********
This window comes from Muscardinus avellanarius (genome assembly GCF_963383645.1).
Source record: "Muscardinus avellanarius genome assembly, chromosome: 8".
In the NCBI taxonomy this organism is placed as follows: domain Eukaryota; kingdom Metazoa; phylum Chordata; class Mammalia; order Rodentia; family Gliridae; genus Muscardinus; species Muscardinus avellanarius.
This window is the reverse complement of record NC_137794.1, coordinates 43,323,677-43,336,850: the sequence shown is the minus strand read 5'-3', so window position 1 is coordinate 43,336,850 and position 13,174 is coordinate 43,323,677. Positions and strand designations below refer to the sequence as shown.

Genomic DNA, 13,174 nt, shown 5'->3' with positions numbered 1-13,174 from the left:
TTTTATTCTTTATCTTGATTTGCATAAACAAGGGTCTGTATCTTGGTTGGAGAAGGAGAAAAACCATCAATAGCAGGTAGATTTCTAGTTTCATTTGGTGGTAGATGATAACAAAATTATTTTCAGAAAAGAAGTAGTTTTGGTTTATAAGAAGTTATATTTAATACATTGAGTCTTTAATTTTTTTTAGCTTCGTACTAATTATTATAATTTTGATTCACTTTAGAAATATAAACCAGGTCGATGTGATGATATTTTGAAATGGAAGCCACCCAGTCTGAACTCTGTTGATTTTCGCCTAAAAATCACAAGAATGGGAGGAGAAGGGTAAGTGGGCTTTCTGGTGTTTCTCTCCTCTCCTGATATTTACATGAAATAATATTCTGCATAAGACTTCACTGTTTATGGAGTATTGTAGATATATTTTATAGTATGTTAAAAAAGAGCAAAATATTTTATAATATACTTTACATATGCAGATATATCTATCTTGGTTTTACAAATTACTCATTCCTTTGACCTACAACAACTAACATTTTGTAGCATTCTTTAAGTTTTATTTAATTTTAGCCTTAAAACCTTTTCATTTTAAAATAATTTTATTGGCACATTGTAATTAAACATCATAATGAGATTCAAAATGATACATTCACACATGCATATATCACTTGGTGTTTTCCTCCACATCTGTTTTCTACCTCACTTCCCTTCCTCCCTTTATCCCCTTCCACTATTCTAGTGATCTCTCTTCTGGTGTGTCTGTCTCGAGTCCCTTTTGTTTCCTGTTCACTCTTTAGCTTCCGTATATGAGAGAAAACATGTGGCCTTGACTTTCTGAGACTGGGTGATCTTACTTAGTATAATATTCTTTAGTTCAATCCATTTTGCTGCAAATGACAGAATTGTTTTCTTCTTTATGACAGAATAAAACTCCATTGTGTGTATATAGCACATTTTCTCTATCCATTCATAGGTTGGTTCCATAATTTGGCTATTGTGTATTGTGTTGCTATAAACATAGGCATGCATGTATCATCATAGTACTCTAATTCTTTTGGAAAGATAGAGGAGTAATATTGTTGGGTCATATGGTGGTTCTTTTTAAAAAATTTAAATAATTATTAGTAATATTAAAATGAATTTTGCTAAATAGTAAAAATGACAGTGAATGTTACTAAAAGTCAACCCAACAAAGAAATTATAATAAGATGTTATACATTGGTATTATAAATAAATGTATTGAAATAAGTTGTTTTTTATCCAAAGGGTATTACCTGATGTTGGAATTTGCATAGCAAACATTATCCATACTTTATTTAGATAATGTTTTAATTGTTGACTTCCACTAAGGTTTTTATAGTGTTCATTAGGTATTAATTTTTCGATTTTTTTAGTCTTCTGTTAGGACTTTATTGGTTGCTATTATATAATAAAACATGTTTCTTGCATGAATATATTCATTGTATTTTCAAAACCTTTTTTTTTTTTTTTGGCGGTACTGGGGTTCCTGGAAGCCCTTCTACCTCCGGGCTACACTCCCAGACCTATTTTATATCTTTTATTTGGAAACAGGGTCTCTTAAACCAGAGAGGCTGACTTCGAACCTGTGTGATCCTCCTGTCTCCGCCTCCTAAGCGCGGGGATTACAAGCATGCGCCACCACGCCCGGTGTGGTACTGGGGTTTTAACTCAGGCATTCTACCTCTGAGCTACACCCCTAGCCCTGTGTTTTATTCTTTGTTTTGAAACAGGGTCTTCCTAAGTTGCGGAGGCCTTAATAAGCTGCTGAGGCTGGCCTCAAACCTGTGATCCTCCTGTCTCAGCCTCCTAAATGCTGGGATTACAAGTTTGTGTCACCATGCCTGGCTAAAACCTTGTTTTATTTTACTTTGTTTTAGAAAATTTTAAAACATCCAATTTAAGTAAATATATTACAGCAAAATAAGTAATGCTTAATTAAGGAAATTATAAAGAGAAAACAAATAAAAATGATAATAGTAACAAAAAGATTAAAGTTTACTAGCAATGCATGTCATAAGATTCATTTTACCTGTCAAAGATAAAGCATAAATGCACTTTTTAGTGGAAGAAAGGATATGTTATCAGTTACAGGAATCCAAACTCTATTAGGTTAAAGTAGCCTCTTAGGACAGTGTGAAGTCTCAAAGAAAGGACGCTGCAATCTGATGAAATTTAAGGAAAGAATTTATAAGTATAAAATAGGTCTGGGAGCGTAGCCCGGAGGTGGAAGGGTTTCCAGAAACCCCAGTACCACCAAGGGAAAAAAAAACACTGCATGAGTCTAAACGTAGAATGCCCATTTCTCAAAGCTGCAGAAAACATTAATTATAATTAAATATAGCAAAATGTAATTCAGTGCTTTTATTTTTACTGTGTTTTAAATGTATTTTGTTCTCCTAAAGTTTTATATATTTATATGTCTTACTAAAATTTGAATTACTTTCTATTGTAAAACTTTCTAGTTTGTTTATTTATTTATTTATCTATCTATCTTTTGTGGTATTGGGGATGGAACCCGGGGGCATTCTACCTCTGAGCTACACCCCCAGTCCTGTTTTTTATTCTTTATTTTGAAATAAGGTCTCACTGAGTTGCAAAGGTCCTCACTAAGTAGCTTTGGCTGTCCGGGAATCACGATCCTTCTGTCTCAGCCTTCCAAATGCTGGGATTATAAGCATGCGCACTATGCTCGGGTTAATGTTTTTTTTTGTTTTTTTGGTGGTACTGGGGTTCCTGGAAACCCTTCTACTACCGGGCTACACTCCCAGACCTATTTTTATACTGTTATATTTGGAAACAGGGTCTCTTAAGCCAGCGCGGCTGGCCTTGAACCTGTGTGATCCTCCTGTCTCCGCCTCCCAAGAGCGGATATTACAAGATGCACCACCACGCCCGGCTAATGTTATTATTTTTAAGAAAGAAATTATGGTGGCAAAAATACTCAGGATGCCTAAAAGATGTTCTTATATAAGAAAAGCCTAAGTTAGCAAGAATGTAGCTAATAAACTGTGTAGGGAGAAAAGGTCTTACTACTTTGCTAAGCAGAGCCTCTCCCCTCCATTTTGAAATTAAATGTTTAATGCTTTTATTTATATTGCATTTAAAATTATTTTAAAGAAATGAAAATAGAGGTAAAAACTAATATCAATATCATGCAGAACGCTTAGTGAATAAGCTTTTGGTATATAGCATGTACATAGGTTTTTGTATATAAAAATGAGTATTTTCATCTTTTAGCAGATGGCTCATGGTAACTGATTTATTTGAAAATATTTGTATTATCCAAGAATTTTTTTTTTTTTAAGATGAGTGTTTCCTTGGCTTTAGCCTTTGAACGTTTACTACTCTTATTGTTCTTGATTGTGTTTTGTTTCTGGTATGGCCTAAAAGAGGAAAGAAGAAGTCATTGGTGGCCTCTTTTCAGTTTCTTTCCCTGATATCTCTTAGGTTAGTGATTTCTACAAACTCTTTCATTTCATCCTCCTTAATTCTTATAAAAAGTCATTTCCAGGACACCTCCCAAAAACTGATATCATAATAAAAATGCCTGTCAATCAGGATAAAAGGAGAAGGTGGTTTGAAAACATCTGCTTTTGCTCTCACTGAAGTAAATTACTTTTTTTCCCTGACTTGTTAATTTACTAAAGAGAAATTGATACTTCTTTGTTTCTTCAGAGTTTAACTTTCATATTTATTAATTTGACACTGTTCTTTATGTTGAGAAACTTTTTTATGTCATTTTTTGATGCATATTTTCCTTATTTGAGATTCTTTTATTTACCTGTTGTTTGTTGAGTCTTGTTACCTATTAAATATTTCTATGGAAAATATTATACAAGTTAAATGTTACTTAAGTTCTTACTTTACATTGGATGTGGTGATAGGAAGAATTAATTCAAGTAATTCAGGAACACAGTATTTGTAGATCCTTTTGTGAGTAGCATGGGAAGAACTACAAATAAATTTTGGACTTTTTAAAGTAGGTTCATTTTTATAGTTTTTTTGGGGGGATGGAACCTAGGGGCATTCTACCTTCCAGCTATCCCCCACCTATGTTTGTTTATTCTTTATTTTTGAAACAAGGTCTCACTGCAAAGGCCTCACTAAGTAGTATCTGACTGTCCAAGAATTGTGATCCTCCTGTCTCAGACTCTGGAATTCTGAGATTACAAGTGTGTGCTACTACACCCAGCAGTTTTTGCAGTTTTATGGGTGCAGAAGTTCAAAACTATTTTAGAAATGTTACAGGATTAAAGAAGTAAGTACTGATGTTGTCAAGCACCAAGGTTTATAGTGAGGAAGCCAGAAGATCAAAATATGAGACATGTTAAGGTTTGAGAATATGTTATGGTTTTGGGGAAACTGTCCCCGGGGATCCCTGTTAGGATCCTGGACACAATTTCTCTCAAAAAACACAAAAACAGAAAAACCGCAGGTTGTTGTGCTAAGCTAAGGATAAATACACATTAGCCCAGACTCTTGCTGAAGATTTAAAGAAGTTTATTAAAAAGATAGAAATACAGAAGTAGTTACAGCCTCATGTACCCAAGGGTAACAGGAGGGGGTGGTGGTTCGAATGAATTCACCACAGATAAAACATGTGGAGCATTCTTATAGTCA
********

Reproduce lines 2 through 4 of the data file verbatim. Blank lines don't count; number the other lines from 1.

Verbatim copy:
Source record: "Muscardinus avellanarius genome assembly, chromosome: 8".
In the NCBI taxonomy this organism is placed as follows: domain Eukaryota; kingdom Metazoa; phylum Chordata; class Mammalia; order Rodentia; family Gliridae; genus Muscardinus; species Muscardinus avellanarius.
This window is the reverse complement of record NC_137794.1, coordinates 43,323,677-43,336,850: the sequence shown is the minus strand read 5'-3', so window position 1 is coordinate 43,336,850 and position 13,174 is coordinate 43,323,677. Positions and strand designations below refer to the sequence as shown.